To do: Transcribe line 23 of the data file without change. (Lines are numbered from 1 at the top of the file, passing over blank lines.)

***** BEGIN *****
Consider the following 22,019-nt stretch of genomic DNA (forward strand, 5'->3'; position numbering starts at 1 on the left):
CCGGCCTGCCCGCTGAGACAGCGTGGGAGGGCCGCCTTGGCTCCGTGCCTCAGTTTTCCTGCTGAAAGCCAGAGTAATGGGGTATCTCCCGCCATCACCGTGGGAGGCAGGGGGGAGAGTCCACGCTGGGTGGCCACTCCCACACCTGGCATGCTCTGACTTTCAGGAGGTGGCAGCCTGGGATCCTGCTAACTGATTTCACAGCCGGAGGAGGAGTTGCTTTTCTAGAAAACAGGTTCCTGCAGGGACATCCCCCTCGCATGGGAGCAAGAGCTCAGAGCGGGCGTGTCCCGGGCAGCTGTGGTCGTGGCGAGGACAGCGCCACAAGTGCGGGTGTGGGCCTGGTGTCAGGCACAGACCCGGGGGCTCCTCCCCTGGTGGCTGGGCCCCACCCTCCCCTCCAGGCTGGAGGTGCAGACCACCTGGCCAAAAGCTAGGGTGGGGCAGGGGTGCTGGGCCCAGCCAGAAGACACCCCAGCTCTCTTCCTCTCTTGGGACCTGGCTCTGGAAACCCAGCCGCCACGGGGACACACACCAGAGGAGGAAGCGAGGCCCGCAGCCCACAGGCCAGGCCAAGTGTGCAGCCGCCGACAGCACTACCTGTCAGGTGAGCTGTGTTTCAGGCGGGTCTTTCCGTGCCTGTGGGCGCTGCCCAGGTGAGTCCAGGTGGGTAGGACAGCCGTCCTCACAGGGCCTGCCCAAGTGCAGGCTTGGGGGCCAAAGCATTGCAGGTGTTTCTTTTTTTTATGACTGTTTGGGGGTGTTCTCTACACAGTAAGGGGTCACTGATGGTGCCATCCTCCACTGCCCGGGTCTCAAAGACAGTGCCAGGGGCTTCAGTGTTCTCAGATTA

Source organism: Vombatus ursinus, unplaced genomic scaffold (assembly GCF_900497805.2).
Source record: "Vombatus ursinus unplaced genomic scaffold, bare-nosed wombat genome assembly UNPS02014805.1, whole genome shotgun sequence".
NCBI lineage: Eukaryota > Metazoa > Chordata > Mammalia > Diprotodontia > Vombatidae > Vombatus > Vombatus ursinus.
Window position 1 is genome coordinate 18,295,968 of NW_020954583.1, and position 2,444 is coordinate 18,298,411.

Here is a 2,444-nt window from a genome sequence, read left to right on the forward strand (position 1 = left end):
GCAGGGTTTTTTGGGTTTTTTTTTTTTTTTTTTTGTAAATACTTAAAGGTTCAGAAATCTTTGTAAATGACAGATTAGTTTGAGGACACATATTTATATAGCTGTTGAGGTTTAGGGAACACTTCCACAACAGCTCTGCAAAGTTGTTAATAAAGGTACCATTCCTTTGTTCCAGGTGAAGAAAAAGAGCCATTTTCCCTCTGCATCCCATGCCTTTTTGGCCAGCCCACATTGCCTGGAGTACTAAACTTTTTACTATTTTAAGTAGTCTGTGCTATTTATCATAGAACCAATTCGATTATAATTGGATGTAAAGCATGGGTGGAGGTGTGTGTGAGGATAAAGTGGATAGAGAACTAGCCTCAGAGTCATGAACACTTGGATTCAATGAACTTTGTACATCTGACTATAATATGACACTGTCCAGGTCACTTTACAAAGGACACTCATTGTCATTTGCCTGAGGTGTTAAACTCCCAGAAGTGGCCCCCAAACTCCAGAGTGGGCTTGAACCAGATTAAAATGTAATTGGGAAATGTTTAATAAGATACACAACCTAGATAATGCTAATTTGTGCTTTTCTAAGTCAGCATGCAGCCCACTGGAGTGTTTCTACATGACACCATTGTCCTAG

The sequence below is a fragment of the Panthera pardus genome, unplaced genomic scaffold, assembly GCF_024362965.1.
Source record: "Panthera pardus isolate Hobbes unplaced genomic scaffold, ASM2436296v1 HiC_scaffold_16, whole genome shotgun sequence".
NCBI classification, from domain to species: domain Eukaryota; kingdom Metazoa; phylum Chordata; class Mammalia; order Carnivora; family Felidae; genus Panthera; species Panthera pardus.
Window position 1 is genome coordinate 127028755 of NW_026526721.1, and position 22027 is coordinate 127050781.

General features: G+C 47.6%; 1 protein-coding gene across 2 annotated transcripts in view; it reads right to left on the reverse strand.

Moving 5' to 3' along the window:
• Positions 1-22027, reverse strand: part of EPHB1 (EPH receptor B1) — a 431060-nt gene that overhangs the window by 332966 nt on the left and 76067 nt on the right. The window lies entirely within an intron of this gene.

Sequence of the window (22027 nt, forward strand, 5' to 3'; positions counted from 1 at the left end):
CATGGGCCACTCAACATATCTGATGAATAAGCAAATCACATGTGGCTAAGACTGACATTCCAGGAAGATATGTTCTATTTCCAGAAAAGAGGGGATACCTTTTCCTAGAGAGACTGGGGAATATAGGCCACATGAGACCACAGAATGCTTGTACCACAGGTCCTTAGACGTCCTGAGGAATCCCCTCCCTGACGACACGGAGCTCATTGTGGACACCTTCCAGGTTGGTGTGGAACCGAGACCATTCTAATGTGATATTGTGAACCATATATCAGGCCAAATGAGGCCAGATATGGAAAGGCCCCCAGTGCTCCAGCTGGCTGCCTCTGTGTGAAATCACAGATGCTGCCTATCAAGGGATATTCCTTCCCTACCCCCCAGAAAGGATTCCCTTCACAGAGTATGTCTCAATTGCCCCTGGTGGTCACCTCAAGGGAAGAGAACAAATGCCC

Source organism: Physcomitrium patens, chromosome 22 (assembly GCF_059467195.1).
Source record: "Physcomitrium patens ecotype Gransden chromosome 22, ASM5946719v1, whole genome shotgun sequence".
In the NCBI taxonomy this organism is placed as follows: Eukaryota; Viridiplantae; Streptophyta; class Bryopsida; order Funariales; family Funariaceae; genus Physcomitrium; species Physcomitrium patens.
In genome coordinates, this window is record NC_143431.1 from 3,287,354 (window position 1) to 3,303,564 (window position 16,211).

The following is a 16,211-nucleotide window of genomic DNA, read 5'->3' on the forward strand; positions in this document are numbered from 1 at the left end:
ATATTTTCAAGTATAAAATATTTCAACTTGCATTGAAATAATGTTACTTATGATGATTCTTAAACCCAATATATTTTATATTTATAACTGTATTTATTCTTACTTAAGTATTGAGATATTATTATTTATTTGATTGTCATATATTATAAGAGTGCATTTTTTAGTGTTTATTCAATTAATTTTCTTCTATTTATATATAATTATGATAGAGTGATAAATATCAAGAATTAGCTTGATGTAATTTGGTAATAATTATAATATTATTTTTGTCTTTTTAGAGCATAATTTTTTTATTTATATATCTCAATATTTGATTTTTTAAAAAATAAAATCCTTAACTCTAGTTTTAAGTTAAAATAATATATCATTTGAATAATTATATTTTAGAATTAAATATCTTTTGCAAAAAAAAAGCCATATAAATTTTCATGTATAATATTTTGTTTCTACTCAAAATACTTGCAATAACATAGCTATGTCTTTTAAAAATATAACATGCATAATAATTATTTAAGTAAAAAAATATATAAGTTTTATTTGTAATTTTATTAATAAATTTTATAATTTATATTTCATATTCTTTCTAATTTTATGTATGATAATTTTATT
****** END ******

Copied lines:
ATATTTTCAAGTATAAAATATTTCAACTTGCATTGAAATAATGTTACTTATGATGATTCTTAAACCCAATATATTTTATATTTATAACTGTATTTATTCTTACTTAAGTATTGAGATATTATTATTTATTTGATTGTCATATATTATAAGAGTGCATTTTTTAGTGTTTATTCAATTAATTTTCTTCTATTTATATATAATTATGATAGAGTGATAAATATCAAGAATTAGCTTGATGTAATTTGGTAATAATTATAATATTATTTTTGTCTTTTTAGAGCATAATTTTTTTATTTATATATCTCAATATTTGATTTTTTAAAAAATAAAATCCTTAACTCTAGTTTTAAGTTAAAATAATATATCATTTGAATAATTATATTTTAGAATTAAATATCTTTTGCAAAAAAAAAGCCATATAAATTTTCATGTATAATATTTTGTTTCTACTCAAAATACTTGCAATAACATAGCTATGTCTTTTAAAAATATAACATGCATAATAATTATTTAAGTAAAAAAATATATAAGTTTTATTTGTAATTTTATTAATAAATTTTATAATTTATATTTCATATTCTTTCTAATTTTATGTATGATAATTTTATT